众所周知，美国有无数的联邦、州和地方法律会影响背景筛选过程。平等就业机会委员会（“EEOC”）禁止基于种族、性别、国籍和其他基础的就业歧视。联邦贸易委员会 (“FTC”) 和消费者金融保护局 (“CFPB”) 执行《公平信用报告法》(“FCRA”)，该法律规定了有关雇主在通过以下方式进行背景调查时应遵循的程序的规则：第三方。许多州和地方司法管辖区也有规定雇主何时可以询问犯罪记录、信用和工资信息的法律。
中美洲和南美洲的九个国家拥有类似于加拿大联邦 PIPEDA 的综合隐私法。其中包括重要的贸易伙伴，如墨西哥、秘鲁和哥伦比亚。此外，阿根廷和乌拉圭在跨境数据传输方面采用了类似欧盟的充分性要求。结果是，这些国家/地区中的每一个都对可以用来进行背景筛查的范围和程序有特定的限制。
2016 年 4 月，欧盟成员国和其他 11 个维持跨境数据传输“充分性”法规的国家采用了新的欧盟数据保护框架。通用数据保护条例 (GDPR) 将取代当前的欧洲数据保护指令 95/46/EC，并将直接适用于所有成员国，无需实施额外的国家立法。新法规将于 2018 年 5 月 25 日生效。
有许多一般原则可以一致地应用于背景筛查，最好的做法是确保管理此类流程以符合欧盟 (EU) 的一般隐私法。
欧盟数据隐私法的基石是数据保护原则（“原则”），根据 GDPR 的部分要求，任何个人数据是：
为特定的、明确的和合法的目的收集，并且不会以与这些目的不符的方式进一步处理；根据第 89 条第 1 款，出于公共利益、科学或历史研究目的或统计目的的存档目的的进一步处理不应被视为与最初目的不符；('目的限制');
以允许识别数据主体的形式保存，时间不超过处理个人数据的目的所需的时间；根据第 83 条第 1 款的规定，在实施适当的技术和组织措施的情况下，个人数据可能会被存储更长时间，因为个人数据将仅出于公共利益、科学或历史研究目的或统计目的而被处理本法规要求的保护数据主体权利和自由的措施（“存储限制”）；
每个成员国还制定了管理信用记录和犯罪记录信息的收集和使用的当地法律。这些法律应与当地数据隐私法和 GDPR 一起阅读，但在考虑是否将此类检查纳入任何背景筛查包时应进一步小心，因为当地劳动法也会影响可能收集和使用的数据/信息在任何雇佣决定中。
十四个国家最近实施了数据保护法，包括韩国、马来西亚、菲律宾和新加坡。许多国家已经从欧盟的书中汲取了一页，并决定积极将保护写入其法规。幸运的是，大多数亚洲国家都将同意作为处理合法化的主要依据。然而，一些著名的国家对数据保护采取了比美国模式所考虑的要强得多的立场。韩国拥有被认为是世界上最强大的数据隐私法，最近进一步修订以禁止收集和处理居民登记号码 (RRN) 的形式加强对个人数据的保护。
虽然亚洲的许多国家/地区都有综合隐私法，但许多国家也有像美国这样的部门法律。韩国有 FCRA 式的法律。新加坡和韩国都有法律禁止将犯罪记录用于某些目的。无论如何，在背景筛选过程中有用的许多数据都将被视为敏感数据。这会增加您必须获得的同意类型，并减少您可以使用此类数据的目的。
Finding talent in another country may now be requisite, but it also demands extending background screening to best ensure the hiring not only of top tier talent, but to help to reduce risk and safeguard security as well.
As most know, the United States has a myriad of federal, state, and local laws which impact the process of background screening. The Equal Employment Opportunity Commission (“EEOC”) prohibits employment discrimination based on race, gender, national origin and other bases. The Federal Trade Commission (“FTC”) and Consumer Financial Protection Bureau (“CFPB”) enforce the Fair Credit Reporting Act (“FCRA”), the law which sets forth rules regarding the procedure for employers to follow if it conducts background checks through third parties. Many states and local jurisdictions also have laws governing when employers can ask about criminal history, credit, and salary information.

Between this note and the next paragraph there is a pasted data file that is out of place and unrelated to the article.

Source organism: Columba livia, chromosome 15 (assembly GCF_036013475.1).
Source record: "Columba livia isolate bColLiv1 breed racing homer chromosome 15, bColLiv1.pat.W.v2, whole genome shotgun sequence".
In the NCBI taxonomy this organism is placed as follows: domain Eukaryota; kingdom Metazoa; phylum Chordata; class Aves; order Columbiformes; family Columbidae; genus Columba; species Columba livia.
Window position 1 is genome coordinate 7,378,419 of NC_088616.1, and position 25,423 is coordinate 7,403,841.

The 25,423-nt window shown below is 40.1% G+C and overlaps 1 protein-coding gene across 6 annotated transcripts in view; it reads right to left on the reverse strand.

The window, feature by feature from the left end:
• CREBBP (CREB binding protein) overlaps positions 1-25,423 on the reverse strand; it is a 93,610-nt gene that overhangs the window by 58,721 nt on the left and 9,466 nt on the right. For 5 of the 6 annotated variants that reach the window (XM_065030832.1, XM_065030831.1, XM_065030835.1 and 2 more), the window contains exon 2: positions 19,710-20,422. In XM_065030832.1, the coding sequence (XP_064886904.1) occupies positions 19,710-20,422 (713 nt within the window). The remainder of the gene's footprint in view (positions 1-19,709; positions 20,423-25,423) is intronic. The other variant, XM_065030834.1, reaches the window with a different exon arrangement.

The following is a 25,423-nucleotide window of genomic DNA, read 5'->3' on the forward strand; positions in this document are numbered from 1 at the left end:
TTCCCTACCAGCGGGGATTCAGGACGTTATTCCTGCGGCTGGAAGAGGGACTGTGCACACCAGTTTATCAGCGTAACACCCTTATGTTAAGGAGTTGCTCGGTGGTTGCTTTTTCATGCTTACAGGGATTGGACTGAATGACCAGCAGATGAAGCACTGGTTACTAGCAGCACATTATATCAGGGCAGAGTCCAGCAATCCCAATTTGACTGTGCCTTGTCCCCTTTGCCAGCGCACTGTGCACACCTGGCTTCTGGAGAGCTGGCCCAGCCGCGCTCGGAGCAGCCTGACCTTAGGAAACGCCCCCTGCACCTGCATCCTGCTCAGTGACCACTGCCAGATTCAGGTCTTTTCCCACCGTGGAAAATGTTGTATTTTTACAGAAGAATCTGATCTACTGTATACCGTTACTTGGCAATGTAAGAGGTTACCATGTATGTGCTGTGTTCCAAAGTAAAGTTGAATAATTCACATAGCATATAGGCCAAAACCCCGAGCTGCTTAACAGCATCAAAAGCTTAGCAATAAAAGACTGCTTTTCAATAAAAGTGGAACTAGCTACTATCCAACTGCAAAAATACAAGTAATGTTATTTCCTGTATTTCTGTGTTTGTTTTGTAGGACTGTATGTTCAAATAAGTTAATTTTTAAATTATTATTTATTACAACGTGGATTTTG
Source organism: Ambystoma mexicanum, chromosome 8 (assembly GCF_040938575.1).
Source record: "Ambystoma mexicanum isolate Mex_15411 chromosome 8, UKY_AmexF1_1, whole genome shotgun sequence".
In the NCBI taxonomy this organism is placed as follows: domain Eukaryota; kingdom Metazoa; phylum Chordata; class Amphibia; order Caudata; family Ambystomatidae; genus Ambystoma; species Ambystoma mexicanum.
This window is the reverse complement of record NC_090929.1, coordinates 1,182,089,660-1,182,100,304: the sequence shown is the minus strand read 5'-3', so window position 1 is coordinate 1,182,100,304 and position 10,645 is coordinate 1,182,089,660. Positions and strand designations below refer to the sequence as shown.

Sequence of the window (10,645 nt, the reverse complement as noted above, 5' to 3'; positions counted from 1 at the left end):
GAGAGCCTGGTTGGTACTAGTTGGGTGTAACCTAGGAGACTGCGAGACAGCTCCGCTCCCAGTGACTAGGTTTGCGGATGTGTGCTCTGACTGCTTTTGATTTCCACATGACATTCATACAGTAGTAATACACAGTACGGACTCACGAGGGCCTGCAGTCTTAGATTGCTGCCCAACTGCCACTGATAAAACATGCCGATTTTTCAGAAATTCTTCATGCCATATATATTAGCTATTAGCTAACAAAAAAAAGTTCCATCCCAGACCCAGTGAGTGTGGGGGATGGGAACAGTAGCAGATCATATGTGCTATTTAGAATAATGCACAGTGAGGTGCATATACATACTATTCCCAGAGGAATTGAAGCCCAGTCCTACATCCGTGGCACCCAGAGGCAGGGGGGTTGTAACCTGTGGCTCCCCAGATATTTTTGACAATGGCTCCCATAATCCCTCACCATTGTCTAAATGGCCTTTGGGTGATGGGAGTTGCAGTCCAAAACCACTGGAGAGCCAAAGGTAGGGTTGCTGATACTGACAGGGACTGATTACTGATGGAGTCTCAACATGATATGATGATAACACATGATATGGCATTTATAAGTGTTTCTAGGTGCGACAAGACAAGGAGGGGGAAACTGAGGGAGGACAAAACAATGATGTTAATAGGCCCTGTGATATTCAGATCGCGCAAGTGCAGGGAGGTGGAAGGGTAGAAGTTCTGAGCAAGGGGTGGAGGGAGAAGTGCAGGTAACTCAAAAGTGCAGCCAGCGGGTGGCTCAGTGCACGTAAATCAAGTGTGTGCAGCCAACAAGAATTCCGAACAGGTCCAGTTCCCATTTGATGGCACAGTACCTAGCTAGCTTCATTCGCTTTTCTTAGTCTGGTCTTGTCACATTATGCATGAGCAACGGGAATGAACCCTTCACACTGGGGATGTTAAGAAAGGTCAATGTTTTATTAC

It’s quite a challenge for American companies to adhere to U.S. laws. But when drawing talent from overseas, understanding and applying the often confusing and conflicting legalities of other nations may present an even more daunting task.
US, Canada, Central & South America
The Americas are heavily influenced by the United States and Canada in terms of how they approach regulatory systems. In the common law countries, the law generally operates to be “prohibitive.” In other words, you can do whatever you want as long as the law doesn’t say you can’t. Consequently, the approach tends to be “opt-out.” While there are a number of countries in the Americas which come from a different jurisprudential background, the US influence still cannot be underestimated.
The most common place we see regulation which impacts the background screening efforts is in credit and criminal history. In general, the US is a consent-based system.
Similar to the US, Canada has a law regulating the development and use of credit history. The Credit Reporting Act sets out what information credit reporting agencies are allowed to collect, who can provide that information to them, who can use credit reports, and what the reports can be used for.
The Act also protects individuals’ privacy by placing limits on the kinds of information that a credit reporting agency can include in a credit report and by limiting who can receive and use that information. Some Canadian Provinces and Territories have enacted laws which place additional restrictions and requirements on employers.
Outside the US, criminal records are often considered sensitive data, and are protected and restricted as such.
Omnibus Privacy Law
Unlike the US, Canada does have an “omnibus” privacy law at both the federal and provincial levels. The federal Personal Information Protection and Electronic Documents Act (“PIPEDA”) protects individuals by setting out what all of the credit reporting agencies operating across provincial borders are allowed to do with information about individuals. PIPEDA imposes notice and consent requirements on anyone who collects and uses personal information. One of those obligations is the requirement that personal information only be used in a way that the data subject (not the business using the data) would consider reasonable.